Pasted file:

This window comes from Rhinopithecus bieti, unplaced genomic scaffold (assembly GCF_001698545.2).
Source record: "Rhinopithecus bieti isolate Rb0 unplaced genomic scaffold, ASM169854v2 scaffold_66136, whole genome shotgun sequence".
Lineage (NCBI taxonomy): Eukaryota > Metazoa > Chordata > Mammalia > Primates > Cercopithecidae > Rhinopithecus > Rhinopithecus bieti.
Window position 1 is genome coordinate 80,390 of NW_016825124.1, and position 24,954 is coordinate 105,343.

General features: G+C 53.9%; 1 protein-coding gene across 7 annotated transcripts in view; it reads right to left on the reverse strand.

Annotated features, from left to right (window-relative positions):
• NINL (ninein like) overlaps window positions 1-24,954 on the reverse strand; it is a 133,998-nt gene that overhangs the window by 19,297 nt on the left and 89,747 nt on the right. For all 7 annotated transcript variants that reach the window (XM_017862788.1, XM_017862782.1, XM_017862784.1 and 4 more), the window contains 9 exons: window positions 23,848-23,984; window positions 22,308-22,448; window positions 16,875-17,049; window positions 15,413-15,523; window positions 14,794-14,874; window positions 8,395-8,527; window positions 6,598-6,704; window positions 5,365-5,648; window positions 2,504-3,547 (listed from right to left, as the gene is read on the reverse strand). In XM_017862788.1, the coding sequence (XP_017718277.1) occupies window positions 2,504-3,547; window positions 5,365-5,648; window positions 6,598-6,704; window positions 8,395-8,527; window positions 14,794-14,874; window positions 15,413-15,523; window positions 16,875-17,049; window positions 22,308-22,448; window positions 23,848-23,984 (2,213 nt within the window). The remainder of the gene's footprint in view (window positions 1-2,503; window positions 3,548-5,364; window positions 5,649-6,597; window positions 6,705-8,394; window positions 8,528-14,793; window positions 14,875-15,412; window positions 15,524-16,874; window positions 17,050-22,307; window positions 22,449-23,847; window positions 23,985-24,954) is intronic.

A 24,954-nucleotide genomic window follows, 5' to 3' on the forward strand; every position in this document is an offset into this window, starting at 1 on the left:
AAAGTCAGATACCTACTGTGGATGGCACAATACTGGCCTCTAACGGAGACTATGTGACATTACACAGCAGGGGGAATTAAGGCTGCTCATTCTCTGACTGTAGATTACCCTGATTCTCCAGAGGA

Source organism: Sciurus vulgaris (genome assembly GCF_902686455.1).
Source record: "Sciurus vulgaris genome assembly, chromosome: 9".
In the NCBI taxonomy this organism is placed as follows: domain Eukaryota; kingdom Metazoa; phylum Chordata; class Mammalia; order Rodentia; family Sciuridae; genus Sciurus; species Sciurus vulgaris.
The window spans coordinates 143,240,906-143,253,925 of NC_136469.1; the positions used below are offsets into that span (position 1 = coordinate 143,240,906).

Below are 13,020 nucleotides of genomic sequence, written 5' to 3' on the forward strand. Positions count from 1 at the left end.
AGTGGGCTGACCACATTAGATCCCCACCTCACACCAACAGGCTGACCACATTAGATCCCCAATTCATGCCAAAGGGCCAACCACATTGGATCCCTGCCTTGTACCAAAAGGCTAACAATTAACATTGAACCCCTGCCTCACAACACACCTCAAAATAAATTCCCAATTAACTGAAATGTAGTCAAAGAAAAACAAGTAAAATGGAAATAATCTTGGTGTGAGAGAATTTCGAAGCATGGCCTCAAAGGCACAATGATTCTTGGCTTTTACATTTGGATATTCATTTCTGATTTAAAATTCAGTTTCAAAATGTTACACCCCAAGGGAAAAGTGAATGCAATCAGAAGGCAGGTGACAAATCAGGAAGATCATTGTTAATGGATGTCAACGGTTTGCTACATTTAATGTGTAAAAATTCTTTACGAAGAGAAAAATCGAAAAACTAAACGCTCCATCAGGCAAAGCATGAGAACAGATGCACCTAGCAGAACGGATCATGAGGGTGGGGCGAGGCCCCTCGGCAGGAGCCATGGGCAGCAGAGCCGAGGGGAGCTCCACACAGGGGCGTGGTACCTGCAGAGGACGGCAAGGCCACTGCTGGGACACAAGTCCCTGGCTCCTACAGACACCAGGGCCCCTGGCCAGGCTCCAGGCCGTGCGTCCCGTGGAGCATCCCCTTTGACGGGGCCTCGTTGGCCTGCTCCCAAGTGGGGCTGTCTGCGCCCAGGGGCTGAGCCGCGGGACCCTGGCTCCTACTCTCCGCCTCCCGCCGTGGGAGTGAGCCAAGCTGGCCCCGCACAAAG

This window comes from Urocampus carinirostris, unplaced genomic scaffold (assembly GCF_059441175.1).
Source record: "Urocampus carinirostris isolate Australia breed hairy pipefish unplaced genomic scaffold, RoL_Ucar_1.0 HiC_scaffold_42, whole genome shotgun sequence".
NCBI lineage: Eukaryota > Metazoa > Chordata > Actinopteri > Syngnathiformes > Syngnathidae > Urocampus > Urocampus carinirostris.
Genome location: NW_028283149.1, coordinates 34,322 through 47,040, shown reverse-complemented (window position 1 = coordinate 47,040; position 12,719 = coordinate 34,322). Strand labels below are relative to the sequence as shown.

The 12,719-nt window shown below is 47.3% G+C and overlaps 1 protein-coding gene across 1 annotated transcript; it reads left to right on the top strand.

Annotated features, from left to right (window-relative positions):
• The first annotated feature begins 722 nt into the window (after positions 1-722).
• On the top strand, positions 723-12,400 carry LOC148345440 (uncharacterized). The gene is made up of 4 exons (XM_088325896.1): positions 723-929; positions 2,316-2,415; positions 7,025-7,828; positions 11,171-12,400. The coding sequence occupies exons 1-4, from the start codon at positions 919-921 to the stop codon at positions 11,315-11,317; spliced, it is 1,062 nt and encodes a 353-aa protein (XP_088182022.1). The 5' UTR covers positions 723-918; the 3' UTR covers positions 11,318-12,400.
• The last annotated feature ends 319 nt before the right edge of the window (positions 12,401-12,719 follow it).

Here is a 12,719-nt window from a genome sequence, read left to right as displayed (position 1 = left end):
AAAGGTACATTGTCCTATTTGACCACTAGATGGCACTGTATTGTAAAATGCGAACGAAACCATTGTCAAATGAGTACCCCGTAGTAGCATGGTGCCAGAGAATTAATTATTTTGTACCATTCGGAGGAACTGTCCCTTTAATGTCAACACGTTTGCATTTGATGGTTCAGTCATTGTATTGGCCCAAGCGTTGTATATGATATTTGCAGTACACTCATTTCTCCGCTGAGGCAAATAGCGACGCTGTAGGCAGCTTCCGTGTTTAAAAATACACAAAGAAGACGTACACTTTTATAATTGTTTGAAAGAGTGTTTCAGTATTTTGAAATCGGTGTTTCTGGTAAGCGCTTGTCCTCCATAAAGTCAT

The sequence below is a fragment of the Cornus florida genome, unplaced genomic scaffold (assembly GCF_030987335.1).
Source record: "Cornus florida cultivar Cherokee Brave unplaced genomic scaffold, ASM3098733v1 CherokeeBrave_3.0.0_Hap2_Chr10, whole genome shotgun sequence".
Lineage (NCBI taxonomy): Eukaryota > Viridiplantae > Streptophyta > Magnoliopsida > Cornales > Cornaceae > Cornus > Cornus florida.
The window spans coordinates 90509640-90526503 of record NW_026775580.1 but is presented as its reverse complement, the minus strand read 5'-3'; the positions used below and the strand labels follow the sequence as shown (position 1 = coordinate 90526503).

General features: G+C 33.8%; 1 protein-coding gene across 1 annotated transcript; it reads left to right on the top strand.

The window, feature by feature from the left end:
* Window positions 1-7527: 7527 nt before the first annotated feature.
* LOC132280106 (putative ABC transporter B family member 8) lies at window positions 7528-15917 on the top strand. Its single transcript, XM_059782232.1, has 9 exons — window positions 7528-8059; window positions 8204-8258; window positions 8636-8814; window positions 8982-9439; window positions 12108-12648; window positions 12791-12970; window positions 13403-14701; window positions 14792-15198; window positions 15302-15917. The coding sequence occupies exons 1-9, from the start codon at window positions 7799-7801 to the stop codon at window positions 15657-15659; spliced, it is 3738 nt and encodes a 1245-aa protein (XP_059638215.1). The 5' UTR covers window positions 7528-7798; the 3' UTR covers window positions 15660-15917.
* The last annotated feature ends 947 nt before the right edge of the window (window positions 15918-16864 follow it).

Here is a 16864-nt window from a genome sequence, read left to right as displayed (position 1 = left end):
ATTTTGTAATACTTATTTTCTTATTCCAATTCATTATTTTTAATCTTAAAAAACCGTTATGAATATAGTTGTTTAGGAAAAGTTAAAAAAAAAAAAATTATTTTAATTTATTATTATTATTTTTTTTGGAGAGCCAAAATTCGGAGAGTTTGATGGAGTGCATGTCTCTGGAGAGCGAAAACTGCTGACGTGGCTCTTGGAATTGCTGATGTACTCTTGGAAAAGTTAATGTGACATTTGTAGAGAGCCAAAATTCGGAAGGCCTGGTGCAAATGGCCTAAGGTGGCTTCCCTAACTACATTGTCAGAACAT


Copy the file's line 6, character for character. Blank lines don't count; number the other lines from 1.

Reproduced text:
Annotated features, from left to right (window-relative positions):